Do not imagine that the journey is short; one must have the heart of a lion to follow this unusual road, for it is very long and the sea is deep. One plods along in a state of amazement, sometimes smiling sometimes weeping. As for me, I shall be happy to discover even a trace of Him. That would indeed be something, but to live without Him would be a reproach. A man must not keep his soul from the beloved but must be in a fitting state to lead his soul to the court of the King.

In our beginnings lies our journey’s end.

Spend your brief moment according to nature’s law, and serenely greet the journey’s end as an olive falls when it is ripe, blessing the branch that bare it, and giving thanks to the tree that gave it life.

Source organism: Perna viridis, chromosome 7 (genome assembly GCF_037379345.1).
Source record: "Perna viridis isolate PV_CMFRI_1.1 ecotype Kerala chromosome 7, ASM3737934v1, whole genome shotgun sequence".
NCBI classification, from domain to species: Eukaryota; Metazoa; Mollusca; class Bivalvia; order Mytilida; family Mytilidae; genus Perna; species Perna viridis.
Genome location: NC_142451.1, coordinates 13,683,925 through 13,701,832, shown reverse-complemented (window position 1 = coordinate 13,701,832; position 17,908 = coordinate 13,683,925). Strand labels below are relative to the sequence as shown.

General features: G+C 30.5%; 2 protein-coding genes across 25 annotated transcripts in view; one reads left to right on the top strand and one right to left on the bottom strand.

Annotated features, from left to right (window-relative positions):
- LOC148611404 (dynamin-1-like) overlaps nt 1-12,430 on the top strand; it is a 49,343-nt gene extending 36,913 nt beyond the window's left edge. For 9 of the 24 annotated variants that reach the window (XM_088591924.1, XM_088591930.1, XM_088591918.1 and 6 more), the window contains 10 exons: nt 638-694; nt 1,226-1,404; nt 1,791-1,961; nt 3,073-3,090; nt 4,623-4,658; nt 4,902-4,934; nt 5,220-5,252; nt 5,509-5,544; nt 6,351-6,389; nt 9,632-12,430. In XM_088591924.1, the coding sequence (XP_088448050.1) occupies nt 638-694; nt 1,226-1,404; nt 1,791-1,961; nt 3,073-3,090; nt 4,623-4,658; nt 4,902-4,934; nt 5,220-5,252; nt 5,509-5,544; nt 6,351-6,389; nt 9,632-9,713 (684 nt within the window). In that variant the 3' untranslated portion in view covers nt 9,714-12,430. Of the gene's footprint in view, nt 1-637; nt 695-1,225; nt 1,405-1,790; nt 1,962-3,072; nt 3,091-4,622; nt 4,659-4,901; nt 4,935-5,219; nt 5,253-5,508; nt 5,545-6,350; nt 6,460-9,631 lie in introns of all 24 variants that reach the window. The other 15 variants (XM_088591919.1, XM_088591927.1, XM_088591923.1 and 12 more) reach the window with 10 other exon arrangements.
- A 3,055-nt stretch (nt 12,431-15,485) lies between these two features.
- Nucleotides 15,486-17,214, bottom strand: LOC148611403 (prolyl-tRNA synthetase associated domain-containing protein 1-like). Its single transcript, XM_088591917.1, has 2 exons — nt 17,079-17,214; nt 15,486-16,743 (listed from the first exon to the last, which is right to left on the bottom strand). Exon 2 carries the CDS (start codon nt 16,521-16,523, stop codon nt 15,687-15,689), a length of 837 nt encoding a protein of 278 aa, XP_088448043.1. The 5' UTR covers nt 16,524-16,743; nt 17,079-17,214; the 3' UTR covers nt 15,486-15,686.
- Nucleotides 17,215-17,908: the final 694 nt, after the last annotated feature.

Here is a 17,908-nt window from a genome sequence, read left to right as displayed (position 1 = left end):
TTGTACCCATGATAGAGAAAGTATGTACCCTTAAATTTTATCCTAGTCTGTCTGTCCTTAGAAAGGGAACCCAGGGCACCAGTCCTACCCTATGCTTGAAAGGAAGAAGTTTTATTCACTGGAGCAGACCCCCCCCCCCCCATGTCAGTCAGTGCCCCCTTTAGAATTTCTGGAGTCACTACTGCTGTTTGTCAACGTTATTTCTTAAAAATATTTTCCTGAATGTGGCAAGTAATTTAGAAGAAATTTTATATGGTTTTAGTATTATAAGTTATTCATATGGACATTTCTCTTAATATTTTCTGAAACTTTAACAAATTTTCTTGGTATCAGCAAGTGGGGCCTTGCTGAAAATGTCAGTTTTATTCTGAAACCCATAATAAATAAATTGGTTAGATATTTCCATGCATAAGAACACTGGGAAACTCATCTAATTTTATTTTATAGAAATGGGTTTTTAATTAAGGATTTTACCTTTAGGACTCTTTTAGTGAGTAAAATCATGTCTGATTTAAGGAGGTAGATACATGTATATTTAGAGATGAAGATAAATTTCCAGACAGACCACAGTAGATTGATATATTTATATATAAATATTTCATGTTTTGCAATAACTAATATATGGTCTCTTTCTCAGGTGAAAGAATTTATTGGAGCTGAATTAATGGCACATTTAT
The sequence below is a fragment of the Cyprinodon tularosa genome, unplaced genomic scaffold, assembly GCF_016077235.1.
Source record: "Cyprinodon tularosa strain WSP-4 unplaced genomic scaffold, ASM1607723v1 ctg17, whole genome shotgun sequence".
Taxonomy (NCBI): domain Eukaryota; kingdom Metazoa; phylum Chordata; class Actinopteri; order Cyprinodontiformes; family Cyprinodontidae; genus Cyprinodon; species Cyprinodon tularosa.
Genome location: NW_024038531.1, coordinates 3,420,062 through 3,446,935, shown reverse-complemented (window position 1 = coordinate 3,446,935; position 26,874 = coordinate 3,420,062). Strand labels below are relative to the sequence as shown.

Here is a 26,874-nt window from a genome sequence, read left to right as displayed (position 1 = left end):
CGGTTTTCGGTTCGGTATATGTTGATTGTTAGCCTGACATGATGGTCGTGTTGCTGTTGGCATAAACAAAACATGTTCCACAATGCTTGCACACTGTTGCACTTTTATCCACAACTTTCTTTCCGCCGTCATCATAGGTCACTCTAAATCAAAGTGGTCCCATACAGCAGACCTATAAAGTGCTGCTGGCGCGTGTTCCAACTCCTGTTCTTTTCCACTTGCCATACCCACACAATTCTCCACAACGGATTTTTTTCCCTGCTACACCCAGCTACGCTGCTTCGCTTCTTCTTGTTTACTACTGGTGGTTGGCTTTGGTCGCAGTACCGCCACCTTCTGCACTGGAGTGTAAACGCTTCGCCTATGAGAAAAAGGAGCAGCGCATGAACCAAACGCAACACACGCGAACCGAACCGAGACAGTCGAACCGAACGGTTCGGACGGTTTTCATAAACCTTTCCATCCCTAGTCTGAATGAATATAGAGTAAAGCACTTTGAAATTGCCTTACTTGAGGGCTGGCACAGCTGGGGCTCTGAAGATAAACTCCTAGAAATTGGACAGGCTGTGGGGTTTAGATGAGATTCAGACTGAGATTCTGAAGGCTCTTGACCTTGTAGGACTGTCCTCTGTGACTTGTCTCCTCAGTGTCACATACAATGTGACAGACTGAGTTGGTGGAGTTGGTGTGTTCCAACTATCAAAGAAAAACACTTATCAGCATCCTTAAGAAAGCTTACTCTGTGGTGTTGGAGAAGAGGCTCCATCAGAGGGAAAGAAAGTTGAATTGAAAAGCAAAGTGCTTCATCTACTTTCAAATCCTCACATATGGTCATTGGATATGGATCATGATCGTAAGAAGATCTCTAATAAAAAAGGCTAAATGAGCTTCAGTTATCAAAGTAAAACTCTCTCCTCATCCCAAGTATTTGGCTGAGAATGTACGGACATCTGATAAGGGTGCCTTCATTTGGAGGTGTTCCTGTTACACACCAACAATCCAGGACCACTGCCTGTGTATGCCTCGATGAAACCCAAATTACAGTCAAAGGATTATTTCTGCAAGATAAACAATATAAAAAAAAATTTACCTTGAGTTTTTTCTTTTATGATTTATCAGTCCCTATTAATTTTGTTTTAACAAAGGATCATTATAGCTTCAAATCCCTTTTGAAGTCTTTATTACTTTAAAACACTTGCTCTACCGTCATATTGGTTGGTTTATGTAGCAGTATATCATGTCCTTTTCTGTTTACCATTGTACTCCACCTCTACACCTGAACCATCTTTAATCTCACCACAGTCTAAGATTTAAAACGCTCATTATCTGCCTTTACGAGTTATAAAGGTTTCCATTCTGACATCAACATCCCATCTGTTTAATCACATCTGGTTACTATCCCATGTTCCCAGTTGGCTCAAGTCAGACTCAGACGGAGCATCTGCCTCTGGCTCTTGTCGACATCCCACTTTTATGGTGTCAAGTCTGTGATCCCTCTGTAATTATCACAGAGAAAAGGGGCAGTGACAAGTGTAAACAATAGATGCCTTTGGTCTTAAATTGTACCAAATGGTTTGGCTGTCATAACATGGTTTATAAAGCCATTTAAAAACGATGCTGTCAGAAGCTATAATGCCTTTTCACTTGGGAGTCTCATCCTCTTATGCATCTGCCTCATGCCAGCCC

The mother said, “This is a better day than the last, for my children have learned fortitude in the face of hardness. Yesterday I gave them courage. Today I have given them strength... This is the best day of all, for I have shown my children God... I have reached the end of my journey. And now I know that the end is better than the beginning, for my children can walk alone, and their children after them.” And the children said, “You will always walk with us, Mother, even when you have gone through the gates.”

The soul of the great mystic does not stop at ecstasy, as at the end of a journey. The ecstasy is indeed rest, if you like, but as though at a station, where the engine is still under steam, the onward movement becoming a vibration on one spot, until it is time to race forward again.

The journey is often greater than the destination, and the camaraderie of fellow travelers is always more satisfying than prizes.